On a global basis, UN statistics document a progressive and steep decline in length-for-age status during the first three years of life( 16 ). Since national survey statistics for stunting cover the 6–59 months age group, the linear growth situation for the earliest period of the lifespan, back to the time of birth, is shrouded with some uncertainty. This relates to a series of technical and procedural issues. The inability to be present at the moment of birth, technical issues with the measurement procedure and even reluctance to manipulate the newborn into an extended posture are barriers to reporting length data at birth. When available, however, the untrained and non-standardized nature of community field workers performing the measurements leads to scepticism as to the validity of length determinations at birth. Despite the aforementioned issues, there is, of course, an absolute requirement for early measurements of length in certain circumstances, such as in the construction of growth curves; the cross-national procedures to maximize standardization of anthropometric measurements have been published by the WHO Multicentre Growth Reference Study Group( 17 , 18 ).

A recent sample of 148 term infants in the central highlands of Guatemala was followed with serial anthropometry monitoring over 12 months, initiating from the moment of birth; measurements were obtained by community field workers in the investigative team. The initial mean length-for-age Z-score (HAZ), measured at an average of 5·6 (sd 2·7) d since birth, was −1·0 (sd 1·0), indicating a certain degree of linear growth retardation at the moment of birth( 19 ). Two field studies in the Quetzaltenango Province of Guatemala, one conducted in eight rural hillside hamlets of Mam-speaking households and another recruiting women attending an urban public health clinic( 20 , 21 ), serve as a further basis for observations that focus attention on substantial short stature among children measured shortly after birth. The central objective of the present study was to explore the possibility that some degree of retardation in linear growth leading to stunting may have been accumulated even at the moment of birth.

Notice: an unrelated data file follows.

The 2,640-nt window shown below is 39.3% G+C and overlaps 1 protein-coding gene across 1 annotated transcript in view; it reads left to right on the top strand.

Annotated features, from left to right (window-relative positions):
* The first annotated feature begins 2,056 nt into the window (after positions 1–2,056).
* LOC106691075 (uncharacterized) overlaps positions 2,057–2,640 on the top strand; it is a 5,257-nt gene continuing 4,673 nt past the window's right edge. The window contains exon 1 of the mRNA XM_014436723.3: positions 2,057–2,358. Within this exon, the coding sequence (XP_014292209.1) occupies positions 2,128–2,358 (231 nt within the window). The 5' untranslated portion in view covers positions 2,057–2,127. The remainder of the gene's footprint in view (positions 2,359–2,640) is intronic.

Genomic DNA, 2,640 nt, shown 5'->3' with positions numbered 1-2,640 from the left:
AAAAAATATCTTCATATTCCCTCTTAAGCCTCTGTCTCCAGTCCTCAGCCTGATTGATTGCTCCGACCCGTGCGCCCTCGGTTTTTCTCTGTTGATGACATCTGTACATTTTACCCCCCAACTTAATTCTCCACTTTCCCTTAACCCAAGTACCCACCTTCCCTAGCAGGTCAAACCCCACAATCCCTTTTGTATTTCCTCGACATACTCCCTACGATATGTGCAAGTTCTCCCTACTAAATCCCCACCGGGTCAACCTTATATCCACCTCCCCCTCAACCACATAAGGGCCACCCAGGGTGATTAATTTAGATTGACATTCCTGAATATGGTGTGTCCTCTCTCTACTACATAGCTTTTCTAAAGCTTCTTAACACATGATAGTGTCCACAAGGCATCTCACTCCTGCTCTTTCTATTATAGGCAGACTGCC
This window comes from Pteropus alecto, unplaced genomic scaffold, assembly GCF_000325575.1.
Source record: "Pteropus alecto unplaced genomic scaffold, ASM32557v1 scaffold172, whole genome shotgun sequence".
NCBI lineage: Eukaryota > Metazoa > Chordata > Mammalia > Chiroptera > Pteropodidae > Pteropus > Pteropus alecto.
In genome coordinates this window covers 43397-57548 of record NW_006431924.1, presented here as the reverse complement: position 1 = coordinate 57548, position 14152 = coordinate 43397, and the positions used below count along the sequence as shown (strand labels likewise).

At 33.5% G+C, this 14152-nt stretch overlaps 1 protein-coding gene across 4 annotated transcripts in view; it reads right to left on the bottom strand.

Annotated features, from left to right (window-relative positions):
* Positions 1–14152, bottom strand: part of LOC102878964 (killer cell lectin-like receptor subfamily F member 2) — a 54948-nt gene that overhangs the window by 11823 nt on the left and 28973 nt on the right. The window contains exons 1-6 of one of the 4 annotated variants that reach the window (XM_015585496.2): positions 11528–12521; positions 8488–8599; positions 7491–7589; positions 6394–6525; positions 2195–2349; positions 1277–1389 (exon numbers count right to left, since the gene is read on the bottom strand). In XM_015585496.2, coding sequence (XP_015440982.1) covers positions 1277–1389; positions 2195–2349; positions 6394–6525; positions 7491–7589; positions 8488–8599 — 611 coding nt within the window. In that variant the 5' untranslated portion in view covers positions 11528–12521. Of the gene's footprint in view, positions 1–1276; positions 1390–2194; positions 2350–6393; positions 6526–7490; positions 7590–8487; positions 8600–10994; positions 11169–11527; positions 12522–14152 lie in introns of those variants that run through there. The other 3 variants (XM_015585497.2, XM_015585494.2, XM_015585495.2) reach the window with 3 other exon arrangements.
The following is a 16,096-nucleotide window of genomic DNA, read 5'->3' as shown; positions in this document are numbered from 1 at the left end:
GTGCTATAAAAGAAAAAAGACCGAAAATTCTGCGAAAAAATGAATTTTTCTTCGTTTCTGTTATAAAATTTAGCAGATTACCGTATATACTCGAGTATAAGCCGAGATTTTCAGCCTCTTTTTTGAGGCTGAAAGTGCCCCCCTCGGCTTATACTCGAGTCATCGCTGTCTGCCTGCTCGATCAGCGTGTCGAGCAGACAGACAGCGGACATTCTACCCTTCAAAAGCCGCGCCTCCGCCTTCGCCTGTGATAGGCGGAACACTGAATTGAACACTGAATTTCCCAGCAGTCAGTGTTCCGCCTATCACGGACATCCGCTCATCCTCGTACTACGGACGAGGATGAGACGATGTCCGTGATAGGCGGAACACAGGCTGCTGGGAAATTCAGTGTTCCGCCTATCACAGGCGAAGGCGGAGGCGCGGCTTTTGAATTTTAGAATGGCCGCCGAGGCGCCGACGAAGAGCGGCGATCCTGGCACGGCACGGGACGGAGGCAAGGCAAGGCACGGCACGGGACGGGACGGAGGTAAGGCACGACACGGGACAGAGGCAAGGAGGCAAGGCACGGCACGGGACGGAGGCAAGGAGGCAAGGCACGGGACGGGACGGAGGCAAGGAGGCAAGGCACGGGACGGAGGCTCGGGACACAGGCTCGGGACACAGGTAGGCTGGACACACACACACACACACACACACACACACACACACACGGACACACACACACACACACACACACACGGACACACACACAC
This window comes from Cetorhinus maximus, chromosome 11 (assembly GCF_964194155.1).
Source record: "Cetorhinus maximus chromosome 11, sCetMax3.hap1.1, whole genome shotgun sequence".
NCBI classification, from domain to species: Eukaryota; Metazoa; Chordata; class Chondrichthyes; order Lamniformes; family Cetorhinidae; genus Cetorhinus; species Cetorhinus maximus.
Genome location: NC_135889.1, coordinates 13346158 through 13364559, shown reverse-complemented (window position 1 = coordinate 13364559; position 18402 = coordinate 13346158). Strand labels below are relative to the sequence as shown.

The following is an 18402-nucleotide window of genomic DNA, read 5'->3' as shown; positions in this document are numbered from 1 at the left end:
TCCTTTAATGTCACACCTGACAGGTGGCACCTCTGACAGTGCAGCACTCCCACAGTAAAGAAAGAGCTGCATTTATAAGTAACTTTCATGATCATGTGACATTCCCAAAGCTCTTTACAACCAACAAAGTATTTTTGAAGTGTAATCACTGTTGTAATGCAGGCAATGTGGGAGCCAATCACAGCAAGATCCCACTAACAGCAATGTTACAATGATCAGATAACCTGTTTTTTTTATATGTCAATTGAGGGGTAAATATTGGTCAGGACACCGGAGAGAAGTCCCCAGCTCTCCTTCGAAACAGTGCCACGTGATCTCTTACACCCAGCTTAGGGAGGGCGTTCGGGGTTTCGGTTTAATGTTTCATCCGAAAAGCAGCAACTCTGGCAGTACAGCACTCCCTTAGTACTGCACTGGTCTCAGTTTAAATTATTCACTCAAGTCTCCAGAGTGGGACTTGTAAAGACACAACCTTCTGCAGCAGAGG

Methods

Sites and settings

Both studies were conducted in Quetzaltenango Province in the western highlands of the Republic of Guatemala, with its capital 210 km from Guatemala City along the Pan American highway being the second most populous city of Guatemala. It is an agricultural zone of both commercial (garden vegetables, coffee, livestock) and subsistence (maize, beans, potato) cultivation. It has a mixed population of Mayan Quiche and Mam indigenous groups living in both rural and urban locations and of non-indigenous (mixed indigenous Mayan and Spanish European) descent, largely concentrated in the urban zones. The study sites ranged from 2333 m above sea level (urban area) to as high as 3200 m above sea level in the most elevated of the rural villages.